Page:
The original attack on PKCS #1 v1.5 was discovered way back in 1998 by Daniel Bleichanbacher. Despite being over 20 years old, this attack continues to plague many real-world systems today. Modern versions of this attack often involves a padding oracle slightly more complex than the one originally described by Bleichenbacher, such as server response time or performing some sort of protocol downgrade in TLS. One particularly shocking example was the ROBOT attack, which was so bad that a team of researchers were able to sign messages with Facebook’s and PayPal’s secret keys. Some might argue that this isn’t actually RSA’s fault – the underlying math is fine, people just messed up an important standard several decades ago. The thing is, we’ve had a standardized padding scheme with a rigorous security proof, OAEP, since 1998. But almost no one uses it. Even when they do, OAEP is notoriously difficult to implement and often is vulnerable to Manger’s attack, which is another padding oracle attack that can be used to recover plaintext.
The fundamental issue here is that padding is necessary when using RSA, and this added complexity opens the cryptosystem up to a large attack surface. The fact that a single bit of information, whether the message was padded correctly, can have such a large impact on security makes developing secure libraries almost impossible. TLS 1.3 no longer supports RSA so we can expect to see fewer of these attacks going forward, but as long as developers continue to use RSA in their own applications there will be padding oracle attacks.
So what should you use instead?
People often prefer using RSA because they believe it’s conceptually simpler than the somewhat confusing DSA protocol or moon math elliptic curve cryptography (ECC). But while it may be easier to understand RSA intuitively, it lacks the misuse resistance of these other more complex systems.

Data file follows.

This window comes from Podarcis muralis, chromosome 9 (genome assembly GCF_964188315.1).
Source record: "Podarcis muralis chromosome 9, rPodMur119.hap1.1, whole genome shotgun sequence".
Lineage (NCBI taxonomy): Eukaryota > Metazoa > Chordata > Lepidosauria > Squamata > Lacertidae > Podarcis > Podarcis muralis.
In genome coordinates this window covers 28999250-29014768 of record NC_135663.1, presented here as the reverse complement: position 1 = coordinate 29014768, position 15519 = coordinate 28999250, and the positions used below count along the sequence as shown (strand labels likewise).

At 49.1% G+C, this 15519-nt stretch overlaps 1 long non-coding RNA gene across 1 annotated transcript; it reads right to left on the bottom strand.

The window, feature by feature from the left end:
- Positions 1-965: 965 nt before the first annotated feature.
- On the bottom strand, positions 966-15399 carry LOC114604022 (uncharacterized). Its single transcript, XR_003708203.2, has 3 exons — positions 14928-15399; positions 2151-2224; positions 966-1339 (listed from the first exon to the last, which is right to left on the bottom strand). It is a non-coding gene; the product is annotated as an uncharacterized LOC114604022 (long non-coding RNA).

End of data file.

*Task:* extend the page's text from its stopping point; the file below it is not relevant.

First of all, a common misconception is that ECC is super dangerous because choosing a bad curve can totally sink you. While it is true that curve choice has a major impact on security, one benefit of using ECC is that parameter selection can be done publicly. Cryptographers make all the difficult parameter choices so that developers just need to generate random bytes of data to use as keys and nonces. Developers could theoretically build an ECC implementation with terrible parameters and fail to check for things like invalid curve points, but they tend to not do this. A likely explanation is that the math behind ECC is so complicated that very few people feel confident enough to actually implement it. In other words, it intimidates people into using libraries built by cryptographers who know what they’re doing. RSA on the other hand is so simple that it can be (poorly) implemented in an hour.
Second, any Diffie-Hellman based key agreement or signature scheme (including elliptic curve variants) does not require padding and therefore completely sidesteps padding oracle attacks. This is a major win considering RSA has had a very poor track record avoiding this class of vulnerabilities.
Trail of Bits recommends using Curve25519 for key exchange and digital signatures. Encryption needs to be done using a protocol called ECIES which combines an elliptic curve key exchange with a symmetric encryption algorithm. Curve25519 was designed to entirely prevent some of the things that can go wrong with other curves, and is very performant. Even better, it is implemented in libsodium, which has easy-to-read documentation and is available for most languages.
Seriously, stop using RSA
RSA was an important milestone in the development of secure communications, but the last two decades of cryptographic research have rendered it obsolete. Elliptic curve algorithms for both key exchange and digital signatures were standardized back in 2005 and have since been integrated into intuitive and misuse-resistant libraries like libsodium. The fact that RSA is still in widespread use today indicates both a failure on the part of cryptographers for not adequately articulating the risks inherent in RSA, and also on the part of developers for overestimating their ability to deploy it successfully.
The security community needs to start thinking about this as a herd-immunity problem—while some of us might be able to navigate the extraordinarily dangerous process of setting up or implementing RSA, the exceptions signal to developers that it is in some way still advisable to use RSA. Despite the many caveats and warnings on StackExchange and Github READMEs, very few people believe that they are the ones who will mess up RSA, and so they proceed with reckless abandon. Ultimately, users will pay for this. This is why we all need to agree that it is flat out unacceptable to use RSA in 2019. No exceptions.